13/03/2014 09:03 GMT | Updated 12/05/2014 06:59 BST

Wild Camping Part One

Field & Mortar

One of the simplest, most accessible and most rewarding adventures we can have is Wild Camping.

Anyone, regardless of age and ability, can have a go at this and it needn't require great long hike into the remote wilds of the Scottish Highland.

First of the legal side of things. Wild camping is not permitted by law in England, Wales and Northern Ireland (but is also classed as a civil not a criminal offence) unless participants have permission from the landowner (there will always be someone as all land in these countries is owned). However, practically a number of places tolerate wild camping as long as a code of ethics is adhered to. Good examples of these locations are Snowdonia and the Lake District National Parks. Both locations' official websites have pages dedicated to dealing with the issue of wild camping and his allowance along with details of the codes of practice one should stick to.

Lake District

Snowdonia. (Frequently Asked Question - currently the 5th questions down deals with wild camping)

Dartmoor: Dartmoor is exceptional in that wild camping is actually actively allowed as long as the group size is small (think one or two tents), you spend no more than two consecutive nights on the same spot and you camp more than 100m from public roads, enclosures or other restricted areas. A full map of the areas where you can wild camp under these conditions can be found at the following webpage:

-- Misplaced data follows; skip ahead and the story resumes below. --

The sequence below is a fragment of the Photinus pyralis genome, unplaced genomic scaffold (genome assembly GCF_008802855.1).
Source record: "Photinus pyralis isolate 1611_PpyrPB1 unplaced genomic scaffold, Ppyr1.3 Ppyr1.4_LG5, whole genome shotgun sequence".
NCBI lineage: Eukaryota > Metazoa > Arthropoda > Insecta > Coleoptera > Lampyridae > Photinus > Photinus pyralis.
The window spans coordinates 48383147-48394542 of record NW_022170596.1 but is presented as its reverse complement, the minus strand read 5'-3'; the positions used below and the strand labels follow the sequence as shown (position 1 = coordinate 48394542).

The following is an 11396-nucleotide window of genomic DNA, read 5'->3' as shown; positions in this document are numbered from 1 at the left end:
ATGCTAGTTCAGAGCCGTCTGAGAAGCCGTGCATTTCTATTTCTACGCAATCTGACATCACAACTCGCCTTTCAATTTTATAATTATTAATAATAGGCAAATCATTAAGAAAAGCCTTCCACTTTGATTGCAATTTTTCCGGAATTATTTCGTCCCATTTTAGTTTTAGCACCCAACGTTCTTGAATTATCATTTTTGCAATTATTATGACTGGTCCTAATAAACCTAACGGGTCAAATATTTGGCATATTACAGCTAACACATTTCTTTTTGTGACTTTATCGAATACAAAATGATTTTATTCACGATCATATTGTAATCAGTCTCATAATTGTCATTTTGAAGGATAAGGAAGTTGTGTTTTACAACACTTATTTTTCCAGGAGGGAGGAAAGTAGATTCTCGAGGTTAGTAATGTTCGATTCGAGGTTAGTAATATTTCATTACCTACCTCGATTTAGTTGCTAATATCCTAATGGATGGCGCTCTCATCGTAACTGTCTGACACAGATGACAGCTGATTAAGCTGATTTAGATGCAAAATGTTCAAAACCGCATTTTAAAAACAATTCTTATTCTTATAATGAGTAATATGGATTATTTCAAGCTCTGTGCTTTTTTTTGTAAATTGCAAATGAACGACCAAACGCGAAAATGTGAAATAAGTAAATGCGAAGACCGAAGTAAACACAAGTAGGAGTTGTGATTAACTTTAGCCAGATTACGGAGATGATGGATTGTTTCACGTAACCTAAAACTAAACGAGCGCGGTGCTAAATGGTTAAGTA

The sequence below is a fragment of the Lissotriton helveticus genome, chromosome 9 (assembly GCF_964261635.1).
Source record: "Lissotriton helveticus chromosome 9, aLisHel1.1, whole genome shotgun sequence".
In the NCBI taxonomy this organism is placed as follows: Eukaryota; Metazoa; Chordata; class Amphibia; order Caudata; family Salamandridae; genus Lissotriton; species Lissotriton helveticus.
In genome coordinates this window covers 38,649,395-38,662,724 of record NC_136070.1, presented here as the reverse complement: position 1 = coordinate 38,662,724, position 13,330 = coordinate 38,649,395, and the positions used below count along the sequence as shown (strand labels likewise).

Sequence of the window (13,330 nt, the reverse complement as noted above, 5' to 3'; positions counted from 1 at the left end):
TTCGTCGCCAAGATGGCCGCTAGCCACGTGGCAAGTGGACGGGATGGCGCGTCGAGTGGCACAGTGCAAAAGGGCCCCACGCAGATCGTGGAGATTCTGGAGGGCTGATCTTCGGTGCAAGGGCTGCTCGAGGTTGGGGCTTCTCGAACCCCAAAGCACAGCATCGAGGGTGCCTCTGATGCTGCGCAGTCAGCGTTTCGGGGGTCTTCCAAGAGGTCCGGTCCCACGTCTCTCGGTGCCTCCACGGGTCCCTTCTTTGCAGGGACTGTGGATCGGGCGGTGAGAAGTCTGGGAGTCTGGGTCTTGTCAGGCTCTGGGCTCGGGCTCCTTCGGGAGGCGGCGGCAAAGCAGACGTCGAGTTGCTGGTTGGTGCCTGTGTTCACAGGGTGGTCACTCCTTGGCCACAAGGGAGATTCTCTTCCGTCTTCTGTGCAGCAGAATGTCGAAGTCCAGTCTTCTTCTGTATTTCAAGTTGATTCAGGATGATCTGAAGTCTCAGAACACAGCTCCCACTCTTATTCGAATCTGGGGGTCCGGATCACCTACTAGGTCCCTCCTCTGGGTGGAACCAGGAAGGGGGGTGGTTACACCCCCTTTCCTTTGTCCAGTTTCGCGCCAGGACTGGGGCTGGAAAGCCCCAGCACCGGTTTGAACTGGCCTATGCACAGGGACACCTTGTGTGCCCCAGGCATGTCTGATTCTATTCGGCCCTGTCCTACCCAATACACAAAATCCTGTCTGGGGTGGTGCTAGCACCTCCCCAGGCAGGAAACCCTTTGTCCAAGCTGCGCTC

One of my favourite places to wind camp is on beaches. Like the rest of England, NI and Wales it is not permitted unless you have the land-owner permission but these hidden spots are often more accessible than the hills for some people and young children.

Scotland is much more easy going than the rest of the UK and the right to roam applies almost anywhere. You can wild camp in any area of wild land as long as you follow the general code.

The official guide from Scotland's Tourist Department offers some advice:

and you can download the official guide to how you should conduct yourself here.

The only exception to all this is around Loch Lomond where camping is forbidden due to past campers leaving rubbish, damaging the area and generally getting drunk and upsetting the locals. Which goes to prove the freedom to wild camp is a privilege not a right and if we wish to continue to experience the joys it brings we must apply a bit of common sense and respect to our approach.

The most important parts of the general code of conduct are:

-Take all Litter away

-Leave the site as you found it -no holes, no fire damage, no litter, no damage to vegetation. And if you see any litter (even if it's not yours), pick it up and take it home...it's all good karma.

-Minimise disturbance to people and wildlife (camp out of site, minimise noise and light)

-Keep groups small

-Only stay for one night (in some places, e.g. Dartmoor and Scotland, you can stay for more)

-Any toilet duties should be carried out as discretely as possible and should be a minimum of 30m from any water course.

A simple guide of how one should conduct oneself whilst wild-camping can be summarised as:

"If, when you leave in the morning, there is no evidence of your visit and no-one will ever know you've been there then you've probably done things right"

Having dealt with the legal side of things next month I'll look at some of the essential, basic kit you'll need to have a safe and comfortable night out under the stars.